Homelessness charity Shelter has launched a new advertising campaign mocking letting agents as it takes a fresh swipe at the lettings sector ahead of today’s Queen’s Speech.
In the video, which you can view below, the fake letting agent, played by comedian Rory Marshall, relentlessly tries to rent out properties to prospective tenants.
At first glance, the listings look like a good deal but as the agent shares more detail the customers are shocked by the terrible landlord behaviour and dangerous conditions of the properties. For example, there’s a Victorian flat that boasts all the original features, including asbestos.
Shelter says the ‘satirical’ video, “Only Choice Lettings”, produced by creative agency Pablo, aims to illustrate the raw deal so many renters are getting, as well as to promote its ‘frontline services’ that support private renters ‘who are forced to live in dangerous or unhealthy conditions because of a lack of regulation’.
Shelter says that while the letting agency is fictional, the properties are based on true stories reported to Shelter by private renters, as it increases pressure on the government to push ahead with its long promised rental reforms.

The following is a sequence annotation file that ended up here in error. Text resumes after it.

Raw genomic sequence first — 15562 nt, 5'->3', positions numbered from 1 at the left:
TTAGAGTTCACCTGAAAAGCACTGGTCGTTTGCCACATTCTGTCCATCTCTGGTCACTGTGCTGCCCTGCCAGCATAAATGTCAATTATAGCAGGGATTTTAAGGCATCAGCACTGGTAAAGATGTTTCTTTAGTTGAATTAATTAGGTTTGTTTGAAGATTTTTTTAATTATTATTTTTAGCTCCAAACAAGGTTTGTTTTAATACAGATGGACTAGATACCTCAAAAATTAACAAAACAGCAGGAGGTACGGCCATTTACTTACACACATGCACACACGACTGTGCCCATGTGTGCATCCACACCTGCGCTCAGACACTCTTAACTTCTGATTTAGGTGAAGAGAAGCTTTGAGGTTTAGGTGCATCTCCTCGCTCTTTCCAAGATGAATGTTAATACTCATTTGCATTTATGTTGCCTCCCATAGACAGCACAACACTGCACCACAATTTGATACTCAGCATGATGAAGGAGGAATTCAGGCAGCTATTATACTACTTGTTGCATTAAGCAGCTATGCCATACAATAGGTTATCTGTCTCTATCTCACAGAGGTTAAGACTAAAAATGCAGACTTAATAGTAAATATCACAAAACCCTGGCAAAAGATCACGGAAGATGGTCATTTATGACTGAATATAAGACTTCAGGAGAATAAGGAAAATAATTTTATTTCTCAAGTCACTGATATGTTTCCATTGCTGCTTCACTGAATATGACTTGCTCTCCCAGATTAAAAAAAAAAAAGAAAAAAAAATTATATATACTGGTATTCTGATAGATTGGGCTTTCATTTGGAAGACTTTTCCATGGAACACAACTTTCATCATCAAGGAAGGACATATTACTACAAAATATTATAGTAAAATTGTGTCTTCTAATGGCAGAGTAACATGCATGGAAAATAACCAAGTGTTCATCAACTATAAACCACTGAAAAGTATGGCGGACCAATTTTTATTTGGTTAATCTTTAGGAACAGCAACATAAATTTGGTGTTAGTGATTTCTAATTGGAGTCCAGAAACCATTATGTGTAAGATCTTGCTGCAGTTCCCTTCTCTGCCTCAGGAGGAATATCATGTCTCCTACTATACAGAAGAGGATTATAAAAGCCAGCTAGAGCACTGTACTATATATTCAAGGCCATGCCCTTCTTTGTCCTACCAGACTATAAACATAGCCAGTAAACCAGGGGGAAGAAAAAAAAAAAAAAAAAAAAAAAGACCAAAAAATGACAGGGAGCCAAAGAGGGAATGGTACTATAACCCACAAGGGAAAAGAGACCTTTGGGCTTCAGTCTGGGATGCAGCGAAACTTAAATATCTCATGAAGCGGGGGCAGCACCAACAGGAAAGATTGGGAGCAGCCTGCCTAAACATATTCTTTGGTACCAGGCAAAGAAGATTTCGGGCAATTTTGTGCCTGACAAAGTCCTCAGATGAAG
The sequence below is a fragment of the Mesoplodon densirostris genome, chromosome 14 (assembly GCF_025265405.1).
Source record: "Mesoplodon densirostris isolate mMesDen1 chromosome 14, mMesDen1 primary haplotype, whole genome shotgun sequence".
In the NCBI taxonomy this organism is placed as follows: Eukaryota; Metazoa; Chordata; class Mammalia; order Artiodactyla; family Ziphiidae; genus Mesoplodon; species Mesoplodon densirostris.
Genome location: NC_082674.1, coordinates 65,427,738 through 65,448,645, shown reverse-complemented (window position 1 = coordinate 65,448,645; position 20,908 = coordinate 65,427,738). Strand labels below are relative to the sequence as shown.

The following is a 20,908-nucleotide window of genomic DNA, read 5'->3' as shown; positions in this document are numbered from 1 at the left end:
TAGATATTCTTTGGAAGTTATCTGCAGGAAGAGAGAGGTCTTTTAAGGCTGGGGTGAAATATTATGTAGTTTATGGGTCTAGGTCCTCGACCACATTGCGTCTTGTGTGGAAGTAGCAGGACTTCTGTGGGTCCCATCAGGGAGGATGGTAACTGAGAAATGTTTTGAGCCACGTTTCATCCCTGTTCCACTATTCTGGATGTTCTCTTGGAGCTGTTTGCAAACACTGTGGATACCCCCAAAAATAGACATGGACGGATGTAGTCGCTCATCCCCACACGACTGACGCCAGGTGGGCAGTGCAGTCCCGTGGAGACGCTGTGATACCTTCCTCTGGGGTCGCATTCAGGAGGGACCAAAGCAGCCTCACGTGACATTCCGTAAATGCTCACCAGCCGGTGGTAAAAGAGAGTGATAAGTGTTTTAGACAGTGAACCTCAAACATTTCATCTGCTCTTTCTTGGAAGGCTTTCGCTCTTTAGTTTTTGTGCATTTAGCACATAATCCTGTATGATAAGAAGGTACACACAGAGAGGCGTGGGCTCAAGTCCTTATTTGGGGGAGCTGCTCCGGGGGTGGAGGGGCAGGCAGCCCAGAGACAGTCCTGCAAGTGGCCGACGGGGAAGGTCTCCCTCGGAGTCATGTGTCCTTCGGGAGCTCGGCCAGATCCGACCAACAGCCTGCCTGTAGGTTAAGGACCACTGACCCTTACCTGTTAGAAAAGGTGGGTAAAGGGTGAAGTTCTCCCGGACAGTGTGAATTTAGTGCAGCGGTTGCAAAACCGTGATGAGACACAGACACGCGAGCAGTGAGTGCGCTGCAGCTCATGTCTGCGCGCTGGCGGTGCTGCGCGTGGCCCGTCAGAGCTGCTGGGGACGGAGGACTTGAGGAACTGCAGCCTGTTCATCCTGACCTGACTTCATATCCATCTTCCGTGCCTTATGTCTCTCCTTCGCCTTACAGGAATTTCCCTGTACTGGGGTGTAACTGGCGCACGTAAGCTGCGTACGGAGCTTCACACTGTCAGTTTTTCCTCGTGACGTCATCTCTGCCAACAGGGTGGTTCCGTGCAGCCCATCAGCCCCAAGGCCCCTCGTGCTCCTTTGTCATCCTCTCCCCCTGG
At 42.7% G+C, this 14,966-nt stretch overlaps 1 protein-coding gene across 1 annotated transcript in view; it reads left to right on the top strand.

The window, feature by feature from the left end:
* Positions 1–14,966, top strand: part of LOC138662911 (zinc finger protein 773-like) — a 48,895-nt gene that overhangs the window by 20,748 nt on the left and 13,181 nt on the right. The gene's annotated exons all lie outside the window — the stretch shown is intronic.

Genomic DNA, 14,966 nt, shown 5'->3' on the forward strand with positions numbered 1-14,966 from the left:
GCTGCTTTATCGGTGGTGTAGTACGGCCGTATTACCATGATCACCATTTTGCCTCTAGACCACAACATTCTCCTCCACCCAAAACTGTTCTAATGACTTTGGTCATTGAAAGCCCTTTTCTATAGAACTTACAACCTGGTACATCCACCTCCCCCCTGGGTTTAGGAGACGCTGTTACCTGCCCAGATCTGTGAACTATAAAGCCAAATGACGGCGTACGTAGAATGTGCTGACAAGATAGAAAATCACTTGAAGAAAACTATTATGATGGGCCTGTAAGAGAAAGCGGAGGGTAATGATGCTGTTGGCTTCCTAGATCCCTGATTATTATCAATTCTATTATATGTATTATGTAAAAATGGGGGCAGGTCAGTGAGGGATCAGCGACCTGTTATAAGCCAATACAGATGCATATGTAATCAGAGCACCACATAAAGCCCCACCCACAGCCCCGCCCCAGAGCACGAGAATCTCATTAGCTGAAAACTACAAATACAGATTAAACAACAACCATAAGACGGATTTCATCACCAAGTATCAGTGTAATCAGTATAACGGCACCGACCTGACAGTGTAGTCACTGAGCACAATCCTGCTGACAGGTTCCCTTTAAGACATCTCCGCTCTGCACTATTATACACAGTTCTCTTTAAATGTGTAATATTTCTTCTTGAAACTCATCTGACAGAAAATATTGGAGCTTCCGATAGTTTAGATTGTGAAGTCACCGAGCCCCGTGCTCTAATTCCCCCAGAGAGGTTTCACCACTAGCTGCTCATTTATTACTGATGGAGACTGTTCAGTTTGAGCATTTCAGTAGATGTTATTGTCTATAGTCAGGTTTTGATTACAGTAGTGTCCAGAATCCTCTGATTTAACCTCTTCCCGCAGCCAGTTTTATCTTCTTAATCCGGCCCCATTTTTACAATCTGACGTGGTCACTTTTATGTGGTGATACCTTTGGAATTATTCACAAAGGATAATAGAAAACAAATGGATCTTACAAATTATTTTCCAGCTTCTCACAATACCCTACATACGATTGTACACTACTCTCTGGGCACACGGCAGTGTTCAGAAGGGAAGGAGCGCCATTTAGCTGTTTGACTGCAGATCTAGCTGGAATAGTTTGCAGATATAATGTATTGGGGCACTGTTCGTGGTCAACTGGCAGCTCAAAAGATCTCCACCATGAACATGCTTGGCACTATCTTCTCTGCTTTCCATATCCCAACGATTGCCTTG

Shelter is urging the government to deliver a Renters’ Reform Bill today, and says that it must make private renting safer and fairer by introducing a national landlord register to help drive up standards and by banning Section 21 evictions to give renters the security to challenge poor conditions.
Polly Neate, Chief Executive of Shelter, said: “Landlords and letting agents have got away with cutting corners for far too long because renters are powerless to challenge them. Tenants are sick of paying through the nose for terrible rentals because they have no other choice.
“Every day our frontline services hear from renters stuck living in nightmare situations, too scared to complain for fear they’ll be kicked out. No-one should be stuck living in mouldy homes that make them ill or have to put up with landlords who turn up unannounced.
“Private renting is broken – and the only way to fix it is by strengthening tenants’ rights so they can stand up to bad landlords and challenge poor conditions. The government must keep its promise by introducing a Renters’ Reform Bill this year that will scrap ‘no fault’ evictions and bring in a national landlord register. It’s the only way to transform private renting for good.”